The Global Carbon Project (GCP) is a scientific group that aims to paint the most accurate picture possible of the planet’s carbon cycle. It’s most comprehensive analysis to date has just been published, and sadly, it’s not good news: our greenhouse gas emissions are rising again, after flatlining for three years.
The trio of studies were released in time for the COP23 gathering in Bonn, one which aims to implement and strengthen the Paris agreement as much as possible. This news, that global emissions haven't peaked yet after all, will cast a grim shadow over proceedings.
The studies – released in Nature Climate Change, Earth System Science Data Discussions, and Environmental Research Letters – do not reveal whether this uptick in global carbon dioxide is a one-off event that will not be seen again in 2018, or if it’s the start of a new trend.
The driving factor behind this rise appears to be China.
The world’s second superpower is certainly a major player in the formation of the Paris agreement, and it is inarguably investing in its renewable (and nuclear) energy sector at a breakneck pace, but coal is still cheap and easily accessible. Although it aims to ultimately give up coal, its current use is one that can be largely tracked by following its economic prowess.
A few years back, its economy stalled, which matched with a flatlining coal output. Now, with its economy rising again, its coal use is following along with it.
The latest estimate from the GCP is that carbon dioxide emissions grew 2 percent in 2017 compared to last year. The lead author of one of the papers, Professor Corinne Le Quéré from the University of East Anglia, told BBC News that this is “very disappointing”.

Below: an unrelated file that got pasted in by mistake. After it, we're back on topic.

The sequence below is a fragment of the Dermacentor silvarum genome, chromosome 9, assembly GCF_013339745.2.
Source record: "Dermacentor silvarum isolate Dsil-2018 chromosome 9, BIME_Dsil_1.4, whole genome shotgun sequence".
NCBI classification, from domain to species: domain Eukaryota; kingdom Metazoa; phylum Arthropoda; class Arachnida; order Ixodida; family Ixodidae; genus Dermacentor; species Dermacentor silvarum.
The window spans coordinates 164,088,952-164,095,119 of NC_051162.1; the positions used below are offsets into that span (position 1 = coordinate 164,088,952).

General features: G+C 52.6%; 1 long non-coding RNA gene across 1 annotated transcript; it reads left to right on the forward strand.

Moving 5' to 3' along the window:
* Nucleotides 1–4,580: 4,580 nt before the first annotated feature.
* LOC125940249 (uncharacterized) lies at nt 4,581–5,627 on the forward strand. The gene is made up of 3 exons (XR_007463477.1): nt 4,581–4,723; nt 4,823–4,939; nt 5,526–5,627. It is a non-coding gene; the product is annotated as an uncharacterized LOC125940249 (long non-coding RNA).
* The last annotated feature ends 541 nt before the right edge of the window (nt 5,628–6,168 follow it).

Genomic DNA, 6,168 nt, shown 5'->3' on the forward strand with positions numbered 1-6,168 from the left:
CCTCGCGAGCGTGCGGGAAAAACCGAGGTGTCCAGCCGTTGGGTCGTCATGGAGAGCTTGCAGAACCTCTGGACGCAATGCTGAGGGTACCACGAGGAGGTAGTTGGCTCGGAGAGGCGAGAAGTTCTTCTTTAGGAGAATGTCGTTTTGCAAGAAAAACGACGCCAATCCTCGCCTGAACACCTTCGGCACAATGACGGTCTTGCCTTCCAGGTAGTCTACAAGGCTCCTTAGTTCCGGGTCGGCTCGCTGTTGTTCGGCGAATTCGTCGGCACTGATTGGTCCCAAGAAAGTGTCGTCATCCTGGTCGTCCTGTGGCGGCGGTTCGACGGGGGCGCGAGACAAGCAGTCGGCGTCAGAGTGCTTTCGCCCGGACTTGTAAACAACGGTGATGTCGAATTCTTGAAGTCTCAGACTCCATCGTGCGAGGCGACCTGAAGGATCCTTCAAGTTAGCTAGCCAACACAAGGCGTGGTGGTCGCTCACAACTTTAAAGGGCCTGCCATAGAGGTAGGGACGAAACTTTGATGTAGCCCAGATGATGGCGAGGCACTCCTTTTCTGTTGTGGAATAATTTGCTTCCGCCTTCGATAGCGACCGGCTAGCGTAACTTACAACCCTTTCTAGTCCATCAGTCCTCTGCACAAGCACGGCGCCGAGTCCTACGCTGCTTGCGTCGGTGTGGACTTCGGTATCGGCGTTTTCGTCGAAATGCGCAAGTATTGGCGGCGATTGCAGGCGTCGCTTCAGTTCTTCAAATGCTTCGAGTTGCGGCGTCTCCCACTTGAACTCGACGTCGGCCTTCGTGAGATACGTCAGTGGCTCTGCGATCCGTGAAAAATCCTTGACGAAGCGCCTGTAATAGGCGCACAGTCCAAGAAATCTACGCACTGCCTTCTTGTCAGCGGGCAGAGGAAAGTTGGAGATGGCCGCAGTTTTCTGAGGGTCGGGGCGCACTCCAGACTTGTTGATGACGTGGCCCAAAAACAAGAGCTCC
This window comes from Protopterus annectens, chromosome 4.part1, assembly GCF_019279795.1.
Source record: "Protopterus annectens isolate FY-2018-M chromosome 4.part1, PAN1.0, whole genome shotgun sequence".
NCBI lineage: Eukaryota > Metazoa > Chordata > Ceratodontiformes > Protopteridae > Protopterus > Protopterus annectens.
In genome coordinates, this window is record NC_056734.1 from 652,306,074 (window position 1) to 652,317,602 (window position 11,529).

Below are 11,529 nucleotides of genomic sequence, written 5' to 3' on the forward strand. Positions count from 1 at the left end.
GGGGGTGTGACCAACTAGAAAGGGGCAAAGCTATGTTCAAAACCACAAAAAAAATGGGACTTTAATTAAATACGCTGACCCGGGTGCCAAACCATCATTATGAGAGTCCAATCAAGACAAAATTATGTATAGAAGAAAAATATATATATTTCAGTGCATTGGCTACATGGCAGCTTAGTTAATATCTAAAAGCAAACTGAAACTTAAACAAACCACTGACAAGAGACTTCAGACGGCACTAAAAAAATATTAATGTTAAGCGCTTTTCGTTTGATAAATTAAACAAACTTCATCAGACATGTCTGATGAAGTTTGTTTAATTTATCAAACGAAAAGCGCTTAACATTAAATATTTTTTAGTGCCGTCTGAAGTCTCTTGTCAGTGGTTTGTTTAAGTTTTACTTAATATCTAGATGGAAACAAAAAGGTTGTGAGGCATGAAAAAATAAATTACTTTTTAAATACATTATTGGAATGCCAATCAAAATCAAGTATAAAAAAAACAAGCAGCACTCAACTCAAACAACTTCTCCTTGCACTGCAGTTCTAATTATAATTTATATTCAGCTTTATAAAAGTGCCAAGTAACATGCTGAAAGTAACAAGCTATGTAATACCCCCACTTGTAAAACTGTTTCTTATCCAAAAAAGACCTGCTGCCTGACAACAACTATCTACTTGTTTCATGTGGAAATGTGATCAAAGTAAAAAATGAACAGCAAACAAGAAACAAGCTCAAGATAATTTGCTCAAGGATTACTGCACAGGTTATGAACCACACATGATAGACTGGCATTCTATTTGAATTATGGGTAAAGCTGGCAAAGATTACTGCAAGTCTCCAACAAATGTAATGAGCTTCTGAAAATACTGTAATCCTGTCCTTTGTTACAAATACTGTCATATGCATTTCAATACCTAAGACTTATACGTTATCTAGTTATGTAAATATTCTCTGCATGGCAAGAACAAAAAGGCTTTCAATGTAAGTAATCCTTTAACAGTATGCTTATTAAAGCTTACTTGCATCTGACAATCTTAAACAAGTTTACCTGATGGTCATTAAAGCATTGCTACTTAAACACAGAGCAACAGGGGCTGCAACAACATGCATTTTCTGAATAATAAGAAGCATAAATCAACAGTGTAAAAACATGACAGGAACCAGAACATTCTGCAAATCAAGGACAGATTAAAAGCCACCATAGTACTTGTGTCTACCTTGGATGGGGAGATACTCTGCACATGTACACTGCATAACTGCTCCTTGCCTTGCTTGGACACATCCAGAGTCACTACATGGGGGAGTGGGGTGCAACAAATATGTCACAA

“Time is running out on our ability to keep warming well below 2°C (3.6°F).”
Altogether, when land use changes and emissions are taken into account, the world is set to emit 41 billion tonnes (45 billion US tons) of carbon dioxide. Although China played, and is evidently still playing a large part in this, the blame doesn’t rest with it alone.
Emissions are on the decline around much of the planet, but this drop-off is less significant than was expected.
In the US, for example, carbon dioxide is being emitted less than it has been for some time – largely thanks to the adoption of cheap, clean energy and the switch from coal to less-carbon-rich natural gas. However, for the first time in a while, coal use has risen ever so slightly.
In Europe, emissions are still declining, but again, the continued use of coal in major nations is stopping this being as rapid as required.
India, a prolific user of coal, has regularly seen its emissions increase by 6 percent year-on-year. This was just 2 percent for 2017, but this is considered to be a temporary dip.
This research comes hot on the heels of another, one which suggested that even the more ambitious 1.5°C (2.7°F) warming limit requested by poorer and low-lying nations could be met.
The GCP’s new assessment doesn’t negate this; we still might have more time, and hope, than we thought. What it does point out, however, is that carbon dioxide levels aren’t flatlining anymore, and they should be.
Most estimates suggest that if global greenhouse gas emissions don’t peak then drop off by 2020, then the 2°C (3.6°F) warming limit is in dire jeopardy of being breached. If 2017 is the start of a new trend, then it’s a surefire bet that we’re not going to make it.